"Every week you go online or you pick up a newspaper and you see GPR [general purpose reloadable cards] getting hammered in the news for not having deposit insurance, not having the same protections as debit cards, and part of it goes a little too far in not acknowledging that a lot of the major players are doing this, but it's also justified in a lot of ways too," he said.
The answer may be for the industry to formally adopt consumer protection standards to allay consumers' concerns. "From a consumer perspective, it will make people a lot more confident in the product and can probably enlarge the market," Newville said.
A July 2011, CFSI report entitled Prepaid Cards and Consumer Protections recommends the industry:
The report stated that traditional demand deposit accounts (DDAs) come with legal protections designed to safeguard account funds, namely FDIC pass-through insurance of up to $250,000 per institution for each individual account owner. However, GPR card accounts are generally structured differently – instead of individual accounts, they are held in pooled accounts, which may not afford cardholders the same level of FDIC protection per account.
While the report said most GPR card accounts come with a level of deposit insurance, it can vary from one GPR card provider to the next. The CFSI proposes all GPR card accounts be granted the same maximum level of FDIC pass-through insurance protection that DDA bank account holders enjoy.
Additionally, Regulation E, which implements the 1978 Electronic Fund Transfer Act and applies to prepaid payroll cards, should be extended to cover GPR cards as well. The CFSI said Reg E protections would lengthen the period of time transaction histories are made available to GPR card users and provide them access to ongoing paper statements, if requested.
Finally, the CFSI advises the industry to provide uniform fee disclosures in a standardized, easy-to-understand box format and have that information prominently displayed on packaging and websites. Having a limited space for fee disclosures would encourage less complex fee structures and fewer fees, according to the CFSI.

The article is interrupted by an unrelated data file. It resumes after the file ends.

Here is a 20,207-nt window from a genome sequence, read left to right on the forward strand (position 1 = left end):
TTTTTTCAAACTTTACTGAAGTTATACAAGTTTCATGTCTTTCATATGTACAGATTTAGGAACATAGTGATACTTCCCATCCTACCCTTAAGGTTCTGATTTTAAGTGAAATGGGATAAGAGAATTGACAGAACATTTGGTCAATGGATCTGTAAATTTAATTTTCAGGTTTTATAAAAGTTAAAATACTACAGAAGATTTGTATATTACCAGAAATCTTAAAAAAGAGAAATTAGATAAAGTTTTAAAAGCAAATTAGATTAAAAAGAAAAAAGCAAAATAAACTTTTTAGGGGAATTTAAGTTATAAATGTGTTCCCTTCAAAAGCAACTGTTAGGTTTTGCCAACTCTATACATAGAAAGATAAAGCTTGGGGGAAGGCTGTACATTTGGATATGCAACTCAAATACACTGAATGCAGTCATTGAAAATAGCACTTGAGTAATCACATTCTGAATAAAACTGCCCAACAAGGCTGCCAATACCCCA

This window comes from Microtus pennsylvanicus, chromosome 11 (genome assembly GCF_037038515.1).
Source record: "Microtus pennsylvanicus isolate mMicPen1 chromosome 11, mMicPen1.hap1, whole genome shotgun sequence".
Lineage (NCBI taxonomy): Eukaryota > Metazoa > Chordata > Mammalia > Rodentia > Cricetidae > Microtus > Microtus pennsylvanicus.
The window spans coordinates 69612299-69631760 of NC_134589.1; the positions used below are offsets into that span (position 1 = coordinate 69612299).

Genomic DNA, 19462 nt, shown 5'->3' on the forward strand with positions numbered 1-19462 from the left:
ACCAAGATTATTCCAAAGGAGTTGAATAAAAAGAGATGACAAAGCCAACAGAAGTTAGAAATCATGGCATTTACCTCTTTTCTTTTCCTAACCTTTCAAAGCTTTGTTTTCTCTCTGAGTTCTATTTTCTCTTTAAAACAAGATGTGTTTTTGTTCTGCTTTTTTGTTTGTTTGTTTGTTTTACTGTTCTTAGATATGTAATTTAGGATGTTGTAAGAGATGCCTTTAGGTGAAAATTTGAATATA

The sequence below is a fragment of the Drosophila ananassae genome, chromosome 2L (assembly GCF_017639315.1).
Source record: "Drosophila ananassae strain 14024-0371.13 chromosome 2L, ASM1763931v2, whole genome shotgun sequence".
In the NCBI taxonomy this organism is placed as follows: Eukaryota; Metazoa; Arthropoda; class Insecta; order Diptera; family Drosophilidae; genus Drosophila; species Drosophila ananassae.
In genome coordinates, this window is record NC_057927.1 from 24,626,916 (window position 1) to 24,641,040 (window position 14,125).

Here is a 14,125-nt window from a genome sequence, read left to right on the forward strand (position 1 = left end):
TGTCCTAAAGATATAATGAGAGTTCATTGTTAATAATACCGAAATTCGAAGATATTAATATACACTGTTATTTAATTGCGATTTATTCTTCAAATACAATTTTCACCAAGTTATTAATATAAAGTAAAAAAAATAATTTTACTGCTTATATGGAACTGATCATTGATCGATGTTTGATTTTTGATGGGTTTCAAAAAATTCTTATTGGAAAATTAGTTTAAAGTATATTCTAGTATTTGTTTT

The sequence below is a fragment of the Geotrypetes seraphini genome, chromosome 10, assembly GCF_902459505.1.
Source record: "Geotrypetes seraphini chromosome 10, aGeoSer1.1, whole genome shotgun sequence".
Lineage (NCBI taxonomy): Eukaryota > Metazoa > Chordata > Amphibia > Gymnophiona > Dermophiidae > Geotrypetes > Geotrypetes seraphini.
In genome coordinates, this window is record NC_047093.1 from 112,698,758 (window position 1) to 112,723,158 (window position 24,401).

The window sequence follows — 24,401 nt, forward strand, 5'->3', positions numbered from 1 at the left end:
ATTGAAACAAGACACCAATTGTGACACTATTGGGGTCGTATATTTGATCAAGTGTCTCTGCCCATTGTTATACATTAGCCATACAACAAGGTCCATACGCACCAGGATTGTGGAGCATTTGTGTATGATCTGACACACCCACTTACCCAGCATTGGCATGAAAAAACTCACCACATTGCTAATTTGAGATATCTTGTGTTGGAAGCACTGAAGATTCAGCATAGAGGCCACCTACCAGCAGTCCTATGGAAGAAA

Newville, co-author of the report, recognizes the CFSI's recommendations constitute a burden to GPR card providers in terms of time and expense and may stifle innovation to a certain degree, as well as make it harder for newer and smaller providers to compete in the marketplace. However, the long-term benefits to the industry could be profound.
Newville said 99.9 percent of providers can maintain the highest ethical standards and yet be undermined by one prominent "bad player," such as the providers of the ill-fated Kardashian Kard.
"Whether you think it's justified or not, there's a lot of skepticism about prepaid out there in the media," he said. "It hurts everybody when something like that happens. One bad player [brings] guilt by association to the entire marketplace."
Newville asks that if companies are already providing high-level consumer protections and employing stringent disclosure practices, why not take the next step and make it official? "And so you can alleviate those legitimate concerns, not have that perception that the industry is not doing this," he said, adding that once people are comfortable the industry is doing its part, they'll say, "OK, any GPR I pick up has these regulations."
It's the equation of short-term pain versus long-term gain, according to Newville. "If you take the long view of it, versus the short-term compliance costs, getting up to speed and dealing with this, I think it will actually prove to be beneficial to the bottom line of the industry overall," he said.
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